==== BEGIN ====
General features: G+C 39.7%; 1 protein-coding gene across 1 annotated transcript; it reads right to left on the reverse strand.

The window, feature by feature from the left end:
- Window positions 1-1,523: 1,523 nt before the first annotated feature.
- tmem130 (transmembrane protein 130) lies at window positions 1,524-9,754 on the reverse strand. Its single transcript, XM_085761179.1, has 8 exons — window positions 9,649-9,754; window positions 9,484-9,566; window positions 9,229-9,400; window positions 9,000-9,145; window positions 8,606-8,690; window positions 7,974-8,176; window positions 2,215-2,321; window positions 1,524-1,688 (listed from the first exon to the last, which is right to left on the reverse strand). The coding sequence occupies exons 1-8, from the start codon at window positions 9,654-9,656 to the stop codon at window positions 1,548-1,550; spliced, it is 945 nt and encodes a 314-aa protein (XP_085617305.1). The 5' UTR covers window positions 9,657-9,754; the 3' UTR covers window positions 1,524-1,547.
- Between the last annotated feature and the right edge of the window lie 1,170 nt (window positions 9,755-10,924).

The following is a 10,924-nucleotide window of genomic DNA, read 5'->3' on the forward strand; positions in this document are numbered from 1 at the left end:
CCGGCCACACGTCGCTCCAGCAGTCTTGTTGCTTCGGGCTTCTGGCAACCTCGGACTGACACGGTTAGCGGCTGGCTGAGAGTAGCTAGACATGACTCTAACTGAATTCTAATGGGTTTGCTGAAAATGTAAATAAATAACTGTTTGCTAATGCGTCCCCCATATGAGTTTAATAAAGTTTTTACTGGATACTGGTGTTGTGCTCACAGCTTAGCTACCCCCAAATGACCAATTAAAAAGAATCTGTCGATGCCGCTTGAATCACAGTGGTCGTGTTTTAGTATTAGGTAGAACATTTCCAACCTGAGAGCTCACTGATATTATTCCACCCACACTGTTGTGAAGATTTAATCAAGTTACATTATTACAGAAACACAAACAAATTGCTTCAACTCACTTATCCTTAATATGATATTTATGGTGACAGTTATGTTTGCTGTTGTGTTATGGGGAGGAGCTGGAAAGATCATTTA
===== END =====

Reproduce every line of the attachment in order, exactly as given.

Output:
General features: G+C 39.7%; 1 protein-coding gene across 1 annotated transcript; it reads right to left on the reverse strand.

The window, feature by feature from the left end:
- Window positions 1-1,523: 1,523 nt before the first annotated feature.
- tmem130 (transmembrane protein 130) lies at window positions 1,524-9,754 on the reverse strand. Its single transcript, XM_085761179.1, has 8 exons — window positions 9,649-9,754; window positions 9,484-9,566; window positions 9,229-9,400; window positions 9,000-9,145; window positions 8,606-8,690; window positions 7,974-8,176; window positions 2,215-2,321; window positions 1,524-1,688 (listed from the first exon to the last, which is right to left on the reverse strand). The coding sequence occupies exons 1-8, from the start codon at window positions 9,654-9,656 to the stop codon at window positions 1,548-1,550; spliced, it is 945 nt and encodes a 314-aa protein (XP_085617305.1). The 5' UTR covers window positions 9,657-9,754; the 3' UTR covers window positions 1,524-1,547.
- Between the last annotated feature and the right edge of the window lie 1,170 nt (window positions 9,755-10,924).

The following is a 10,924-nucleotide window of genomic DNA, read 5'->3' on the forward strand; positions in this document are numbered from 1 at the left end:
CCGGCCACACGTCGCTCCAGCAGTCTTGTTGCTTCGGGCTTCTGGCAACCTCGGACTGACACGGTTAGCGGCTGGCTGAGAGTAGCTAGACATGACTCTAACTGAATTCTAATGGGTTTGCTGAAAATGTAAATAAATAACTGTTTGCTAATGCGTCCCCCATATGAGTTTAATAAAGTTTTTACTGGATACTGGTGTTGTGCTCACAGCTTAGCTACCCCCAAATGACCAATTAAAAAGAATCTGTCGATGCCGCTTGAATCACAGTGGTCGTGTTTTAGTATTAGGTAGAACATTTCCAACCTGAGAGCTCACTGATATTATTCCACCCACACTGTTGTGAAGATTTAATCAAGTTACATTATTACAGAAACACAAACAAATTGCTTCAACTCACTTATCCTTAATATGATATTTATGGTGACAGTTATGTTTGCTGTTGTGTTATGGGGAGGAGCTGGAAAGATCATTTA